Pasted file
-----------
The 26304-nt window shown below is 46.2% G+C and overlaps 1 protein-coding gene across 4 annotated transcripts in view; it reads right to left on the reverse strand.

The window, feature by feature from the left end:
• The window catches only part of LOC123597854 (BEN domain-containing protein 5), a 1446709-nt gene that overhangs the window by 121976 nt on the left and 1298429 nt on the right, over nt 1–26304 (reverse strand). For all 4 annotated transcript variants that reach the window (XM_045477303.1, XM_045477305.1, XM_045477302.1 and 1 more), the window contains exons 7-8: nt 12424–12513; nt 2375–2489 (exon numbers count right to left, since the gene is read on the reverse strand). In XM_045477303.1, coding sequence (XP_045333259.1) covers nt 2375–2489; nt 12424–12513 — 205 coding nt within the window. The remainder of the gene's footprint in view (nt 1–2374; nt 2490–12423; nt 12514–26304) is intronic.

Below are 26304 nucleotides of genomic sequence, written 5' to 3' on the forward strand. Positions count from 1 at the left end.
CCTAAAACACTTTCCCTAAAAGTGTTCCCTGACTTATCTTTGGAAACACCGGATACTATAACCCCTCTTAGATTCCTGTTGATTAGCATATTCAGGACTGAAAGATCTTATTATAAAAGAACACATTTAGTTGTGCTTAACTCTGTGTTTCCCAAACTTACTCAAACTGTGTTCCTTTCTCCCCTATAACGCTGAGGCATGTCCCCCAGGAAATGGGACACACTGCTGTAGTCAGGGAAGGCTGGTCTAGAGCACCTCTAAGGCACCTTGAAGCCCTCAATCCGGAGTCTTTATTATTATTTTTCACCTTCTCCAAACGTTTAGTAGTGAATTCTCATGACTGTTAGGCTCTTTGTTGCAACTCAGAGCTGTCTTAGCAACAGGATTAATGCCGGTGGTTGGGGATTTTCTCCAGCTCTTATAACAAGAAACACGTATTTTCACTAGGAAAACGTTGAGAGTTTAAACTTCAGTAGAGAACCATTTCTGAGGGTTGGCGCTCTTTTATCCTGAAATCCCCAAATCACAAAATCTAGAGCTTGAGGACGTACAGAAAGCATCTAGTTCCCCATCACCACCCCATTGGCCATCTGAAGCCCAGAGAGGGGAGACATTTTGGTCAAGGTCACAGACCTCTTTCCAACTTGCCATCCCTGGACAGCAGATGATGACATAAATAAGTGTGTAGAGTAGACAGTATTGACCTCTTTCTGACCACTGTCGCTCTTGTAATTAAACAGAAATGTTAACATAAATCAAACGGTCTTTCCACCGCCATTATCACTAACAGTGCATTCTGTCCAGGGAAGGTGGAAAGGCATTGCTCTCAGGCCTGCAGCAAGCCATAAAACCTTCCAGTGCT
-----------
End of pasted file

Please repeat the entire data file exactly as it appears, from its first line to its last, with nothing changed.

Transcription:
The 26304-nt window shown below is 46.2% G+C and overlaps 1 protein-coding gene across 4 annotated transcripts in view; it reads right to left on the reverse strand.

The window, feature by feature from the left end:
• The window catches only part of LOC123597854 (BEN domain-containing protein 5), a 1446709-nt gene that overhangs the window by 121976 nt on the left and 1298429 nt on the right, over nt 1–26304 (reverse strand). For all 4 annotated transcript variants that reach the window (XM_045477303.1, XM_045477305.1, XM_045477302.1 and 1 more), the window contains exons 7-8: nt 12424–12513; nt 2375–2489 (exon numbers count right to left, since the gene is read on the reverse strand). In XM_045477303.1, coding sequence (XP_045333259.1) covers nt 2375–2489; nt 12424–12513 — 205 coding nt within the window. The remainder of the gene's footprint in view (nt 1–2374; nt 2490–12423; nt 12514–26304) is intronic.

Below are 26304 nucleotides of genomic sequence, written 5' to 3' on the forward strand. Positions count from 1 at the left end.
CCTAAAACACTTTCCCTAAAAGTGTTCCCTGACTTATCTTTGGAAACACCGGATACTATAACCCCTCTTAGATTCCTGTTGATTAGCATATTCAGGACTGAAAGATCTTATTATAAAAGAACACATTTAGTTGTGCTTAACTCTGTGTTTCCCAAACTTACTCAAACTGTGTTCCTTTCTCCCCTATAACGCTGAGGCATGTCCCCCAGGAAATGGGACACACTGCTGTAGTCAGGGAAGGCTGGTCTAGAGCACCTCTAAGGCACCTTGAAGCCCTCAATCCGGAGTCTTTATTATTATTTTTCACCTTCTCCAAACGTTTAGTAGTGAATTCTCATGACTGTTAGGCTCTTTGTTGCAACTCAGAGCTGTCTTAGCAACAGGATTAATGCCGGTGGTTGGGGATTTTCTCCAGCTCTTATAACAAGAAACACGTATTTTCACTAGGAAAACGTTGAGAGTTTAAACTTCAGTAGAGAACCATTTCTGAGGGTTGGCGCTCTTTTATCCTGAAATCCCCAAATCACAAAATCTAGAGCTTGAGGACGTACAGAAAGCATCTAGTTCCCCATCACCACCCCATTGGCCATCTGAAGCCCAGAGAGGGGAGACATTTTGGTCAAGGTCACAGACCTCTTTCCAACTTGCCATCCCTGGACAGCAGATGATGACATAAATAAGTGTGTAGAGTAGACAGTATTGACCTCTTTCTGACCACTGTCGCTCTTGTAATTAAACAGAAATGTTAACATAAATCAAACGGTCTTTCCACCGCCATTATCACTAACAGTGCATTCTGTCCAGGGAAGGTGGAAAGGCATTGCTCTCAGGCCTGCAGCAAGCCATAAAACCTTCCAGTGCT